“The issue is now quite clear. It is between light and darkness and every one must choose his side.” G. K. Chesterton

Tuesday, July 3, 2012

Andy Griffith, RIP

Andy Griffith has passed away.  I feel like a member of my family is gone.  The Andy Griffith Show has been a part of my life for most of my life.  I have entire episodes almost committed to memory.  My favorite episodes all involve Andy Taylor and Barney Fife, played by the great Don Knotts.  When I became a father, I grew to appreciate the ones involving Andy and Opie more.  Much of what I learned about being a father I learned watching Andy Taylor.  His warmth, gentleness, and eternal patience with both Opie and Barney are characteristics I can only hope to emulate.  In Andy Taylor, Andy Griffith created a true American cultural icon.

The Andy Griffith Show is one of the great classic television comedies.  Compared to what is on television today more than 50 years after its debut it seems simplistic and idealized.  It's hard to watch the show and remember that the writers and actors were portraying a small town in the South during the 1960s, a time and place of great social upheaval.  There was no mention of the Civil Rights protests at Floyd's Barber Shop; Andy, Opie, and Aunt Bea were never shown gathered around their black and white television watching the news from Dallas on November 22, 1963;  Andy never caught Opie smoking pot (or smoking, for that matter, though Andy was shown in the early black and white shows smoking cigarettes); there were no draft cards burned;  Andy was never referred to as a "pig";  Andy and Helen did not engage in pre-marital sex, nor did they live together, nor was there a discussion of "the pill"; and Vietnam was only a small country in Asia on a map of the world in Helen Crump's classroom.  Mayberry was like an alternate universe, where time stood still and America hadn't change.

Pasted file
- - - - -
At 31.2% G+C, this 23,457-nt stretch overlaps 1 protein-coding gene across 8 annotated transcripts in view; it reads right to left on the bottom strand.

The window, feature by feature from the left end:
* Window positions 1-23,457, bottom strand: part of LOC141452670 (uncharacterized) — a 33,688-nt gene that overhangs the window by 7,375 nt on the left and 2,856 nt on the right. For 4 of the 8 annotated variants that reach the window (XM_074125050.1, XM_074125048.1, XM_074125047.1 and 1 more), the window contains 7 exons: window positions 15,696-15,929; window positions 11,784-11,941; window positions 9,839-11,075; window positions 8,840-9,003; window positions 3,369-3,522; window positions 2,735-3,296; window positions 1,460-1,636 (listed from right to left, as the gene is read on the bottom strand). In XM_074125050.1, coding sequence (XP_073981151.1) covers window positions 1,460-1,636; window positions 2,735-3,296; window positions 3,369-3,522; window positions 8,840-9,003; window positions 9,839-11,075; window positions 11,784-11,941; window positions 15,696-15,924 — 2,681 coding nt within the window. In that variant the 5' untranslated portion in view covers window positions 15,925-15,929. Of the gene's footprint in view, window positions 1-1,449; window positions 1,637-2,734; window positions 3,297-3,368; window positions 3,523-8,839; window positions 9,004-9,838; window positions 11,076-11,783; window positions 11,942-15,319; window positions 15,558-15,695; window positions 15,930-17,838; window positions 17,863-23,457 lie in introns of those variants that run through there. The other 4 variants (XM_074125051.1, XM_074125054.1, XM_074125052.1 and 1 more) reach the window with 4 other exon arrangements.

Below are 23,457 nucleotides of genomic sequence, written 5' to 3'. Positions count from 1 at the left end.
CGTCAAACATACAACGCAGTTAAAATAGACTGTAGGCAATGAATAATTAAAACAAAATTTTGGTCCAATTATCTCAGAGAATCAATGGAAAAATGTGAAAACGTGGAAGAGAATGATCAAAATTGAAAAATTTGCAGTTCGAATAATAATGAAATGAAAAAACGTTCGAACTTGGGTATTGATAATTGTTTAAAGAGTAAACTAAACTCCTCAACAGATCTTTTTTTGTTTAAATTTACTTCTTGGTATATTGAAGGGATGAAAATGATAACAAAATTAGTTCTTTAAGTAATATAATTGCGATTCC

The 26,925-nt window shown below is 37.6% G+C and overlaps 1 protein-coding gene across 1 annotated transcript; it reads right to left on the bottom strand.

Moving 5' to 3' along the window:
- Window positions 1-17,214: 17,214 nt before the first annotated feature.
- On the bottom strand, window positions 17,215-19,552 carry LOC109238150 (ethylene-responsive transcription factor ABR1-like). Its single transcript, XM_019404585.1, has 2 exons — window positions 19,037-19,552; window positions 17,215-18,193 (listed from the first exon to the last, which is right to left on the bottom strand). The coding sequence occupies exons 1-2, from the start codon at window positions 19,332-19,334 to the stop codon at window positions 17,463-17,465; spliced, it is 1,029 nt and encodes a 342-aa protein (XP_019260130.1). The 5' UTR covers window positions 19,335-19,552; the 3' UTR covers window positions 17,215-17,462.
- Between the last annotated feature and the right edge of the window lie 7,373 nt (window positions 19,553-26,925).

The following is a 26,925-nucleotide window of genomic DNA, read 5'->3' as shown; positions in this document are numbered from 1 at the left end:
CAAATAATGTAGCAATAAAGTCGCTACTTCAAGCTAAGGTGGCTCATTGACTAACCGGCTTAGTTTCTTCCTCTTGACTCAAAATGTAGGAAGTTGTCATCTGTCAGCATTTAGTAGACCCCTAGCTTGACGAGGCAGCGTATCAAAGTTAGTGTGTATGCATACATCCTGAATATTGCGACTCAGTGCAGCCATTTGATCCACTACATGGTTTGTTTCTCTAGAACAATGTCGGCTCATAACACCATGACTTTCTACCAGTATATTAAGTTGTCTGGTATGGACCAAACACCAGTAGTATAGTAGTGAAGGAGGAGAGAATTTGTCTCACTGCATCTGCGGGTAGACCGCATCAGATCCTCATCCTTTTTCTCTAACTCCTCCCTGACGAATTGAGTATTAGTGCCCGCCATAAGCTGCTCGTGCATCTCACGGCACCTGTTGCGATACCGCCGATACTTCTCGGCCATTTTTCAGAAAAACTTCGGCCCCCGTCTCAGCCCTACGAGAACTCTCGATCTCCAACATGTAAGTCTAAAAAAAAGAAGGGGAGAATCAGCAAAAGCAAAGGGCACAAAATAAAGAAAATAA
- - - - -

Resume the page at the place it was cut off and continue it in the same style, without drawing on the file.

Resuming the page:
I think this is why The Andy Griffith Show continues to be popular in TVLand reruns and on DVD.  Mayberry does provide us with an alternate universe;  but a universe that is familiar to all of us.  We all know people like Andy, Barney, Helen, Aunt Bea, Opie, Gomer, Goober, Floyd, and Howard Sprague.  They could be an aunt or uncle, a cousin, perhaps an in-law (my father-in-law was Andy Taylor).  The situations they found themselves in might seem ludicrous or unbelievable,  but they remain familiar somehow.  At it's heart,  The Andy Griffith Show is about the enduring power of love and the importance of relationships.  By any real-world standard, Andy should have fired Barney;  the man was a bumbling incompetent as a deputy.  But Barney was Andy's friend (in the first episode, he's mentioned as Andy's cousin); more important to Andy than having a cracker-jack professional deputy was having a friend by his side.  The relationship was most important, and it was a relationship based on mutual love and respect.  The ties of love and relationship portrayed among the people of Mayberry endured through thick and thin;  they were--and are--timeless.

In the real world, Andy Griffith is gone from us; our loss is heaven's gain.  But Andy Taylor lives in Mayberry--and in our hearts--forever.

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